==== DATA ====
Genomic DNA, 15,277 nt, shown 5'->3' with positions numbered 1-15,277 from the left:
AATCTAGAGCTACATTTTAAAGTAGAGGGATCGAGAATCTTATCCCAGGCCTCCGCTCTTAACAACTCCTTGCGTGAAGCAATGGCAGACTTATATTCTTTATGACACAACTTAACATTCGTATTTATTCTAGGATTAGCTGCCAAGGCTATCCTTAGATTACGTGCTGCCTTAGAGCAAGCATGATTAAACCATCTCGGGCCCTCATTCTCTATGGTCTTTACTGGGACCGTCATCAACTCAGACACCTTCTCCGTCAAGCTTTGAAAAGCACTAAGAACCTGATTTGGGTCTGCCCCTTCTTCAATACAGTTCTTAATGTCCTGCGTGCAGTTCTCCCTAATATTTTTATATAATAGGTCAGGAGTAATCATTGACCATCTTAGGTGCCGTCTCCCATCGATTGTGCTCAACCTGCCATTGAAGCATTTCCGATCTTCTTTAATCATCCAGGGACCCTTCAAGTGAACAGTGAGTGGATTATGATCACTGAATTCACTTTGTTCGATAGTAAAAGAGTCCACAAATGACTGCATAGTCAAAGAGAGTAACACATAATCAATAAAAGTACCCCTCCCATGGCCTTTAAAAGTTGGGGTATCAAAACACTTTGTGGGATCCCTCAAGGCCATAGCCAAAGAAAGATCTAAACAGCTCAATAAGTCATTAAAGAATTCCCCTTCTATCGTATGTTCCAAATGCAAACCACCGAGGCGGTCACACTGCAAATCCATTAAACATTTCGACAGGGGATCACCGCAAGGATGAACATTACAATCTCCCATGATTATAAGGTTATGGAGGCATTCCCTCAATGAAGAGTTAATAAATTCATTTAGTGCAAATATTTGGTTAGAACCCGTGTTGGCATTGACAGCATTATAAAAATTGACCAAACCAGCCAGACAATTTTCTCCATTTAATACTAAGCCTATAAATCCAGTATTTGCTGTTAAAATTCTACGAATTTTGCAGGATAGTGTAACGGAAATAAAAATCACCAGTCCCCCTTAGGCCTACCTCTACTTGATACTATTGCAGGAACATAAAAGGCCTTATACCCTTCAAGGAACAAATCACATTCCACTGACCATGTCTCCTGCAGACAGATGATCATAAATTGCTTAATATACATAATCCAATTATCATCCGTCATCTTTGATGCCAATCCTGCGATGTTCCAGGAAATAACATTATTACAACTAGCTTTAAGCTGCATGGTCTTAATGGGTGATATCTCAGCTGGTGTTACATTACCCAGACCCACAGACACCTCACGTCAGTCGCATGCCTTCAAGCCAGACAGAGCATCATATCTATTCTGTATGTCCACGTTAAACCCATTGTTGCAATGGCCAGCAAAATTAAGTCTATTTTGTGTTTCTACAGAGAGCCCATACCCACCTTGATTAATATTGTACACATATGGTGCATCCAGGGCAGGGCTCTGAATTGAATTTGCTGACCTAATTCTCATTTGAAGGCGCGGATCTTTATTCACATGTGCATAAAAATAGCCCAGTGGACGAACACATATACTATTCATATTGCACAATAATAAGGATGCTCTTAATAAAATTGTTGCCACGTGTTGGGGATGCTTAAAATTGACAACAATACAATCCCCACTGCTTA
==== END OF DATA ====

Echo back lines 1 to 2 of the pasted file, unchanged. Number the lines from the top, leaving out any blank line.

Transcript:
Genomic DNA, 15,277 nt, shown 5'->3' with positions numbered 1-15,277 from the left:
AATCTAGAGCTACATTTTAAAGTAGAGGGATCGAGAATCTTATCCCAGGCCTCCGCTCTTAACAACTCCTTGCGTGAAGCAATGGCAGACTTATATTCTTTATGACACAACTTAACATTCGTATTTATTCTAGGATTAGCTGCCAAGGCTATCCTTAGATTACGTGCTGCCTTAGAGCAAGCATGATTAAACCATCTCGGGCCCTCATTCTCTATGGTCTTTACTGGGACCGTCATCAACTCAGACACCTTCTCCGTCAAGCTTTGAAAAGCACTAAGAACCTGATTTGGGTCTGCCCCTTCTTCAATACAGTTCTTAATGTCCTGCGTGCAGTTCTCCCTAATATTTTTATATAATAGGTCAGGAGTAATCATTGACCATCTTAGGTGCCGTCTCCCATCGATTGTGCTCAACCTGCCATTGAAGCATTTCCGATCTTCTTTAATCATCCAGGGACCCTTCAAGTGAACAGTGAGTGGATTATGATCACTGAATTCACTTTGTTCGATAGTAAAAGAGTCCACAAATGACTGCATAGTCAAAGAGAGTAACACATAATCAATAAAAGTACCCCTCCCATGGCCTTTAAAAGTTGGGGTATCAAAACACTTTGTGGGATCCCTCAAGGCCATAGCCAAAGAAAGATCTAAACAGCTCAATAAGTCATTAAAGAATTCCCCTTCTATCGTATGTTCCAAATGCAAACCACCGAGGCGGTCACACTGCAAATCCATTAAACATTTCGACAGGGGATCACCGCAAGGATGAACATTACAATCTCCCATGATTATAAGGTTATGGAGGCATTCCCTCAATGAAGAGTTAATAAATTCATTTAGTGCAAATATTTGGTTAGAACCCGTGTTGGCATTGACAGCATTATAAAAATTGACCAAACCAGCCAGACAATTTTCTCCATTTAATACTAAGCCTATAAATCCAGTATTTGCTGTTAAAATTCTACGAATTTTGCAGGATAGTGTAACGGAAATAAAAATCACCAGTCCCCCTTAGGCCTACCTCTACTTGATACTATTGCAGGAACATAAAAGGCCTTATACCCTTCAAGGAACAAATCACATTCCACTGACCATGTCTCCTGCAGACAGATGATCATAAATTGCTTAATATACATAATCCAATTATCATCCGTCATCTTTGATGCCAATCCTGCGATGTTCCAGGAAATAACATTATTACAACTAGCTTTAAGCTGCATGGTCTTAATGGGTGATATCTCAGCTGGTGTTACATTACCCAGACCCACAGACACCTCACGTCAGTCGCATGCCTTCAAGCCAGACAGAGCATCATATCTATTCTGTATGTCCACGTTAAACCCATTGTTGCAATGGCCAGCAAAATTAAGTCTATTTTGTGTTTCTACAGAGAGCCCATACCCACCTTGATTAATATTGTACACATATGGTGCATCCAGGGCAGGGCTCTGAATTGAATTTGCTGACCTAATTCTCATTTGAAGGCGCGGATCTTTATTCACATGTGCATAAAAATAGCCCAGTGGACGAACACATATACTATTCATATTGCACAATAATAAGGATGCTCTTAATAAAATTGTTGCCACGTGTTGGGGATGCTTAAAATTGACAACAATACAATCCCCACTGCTTA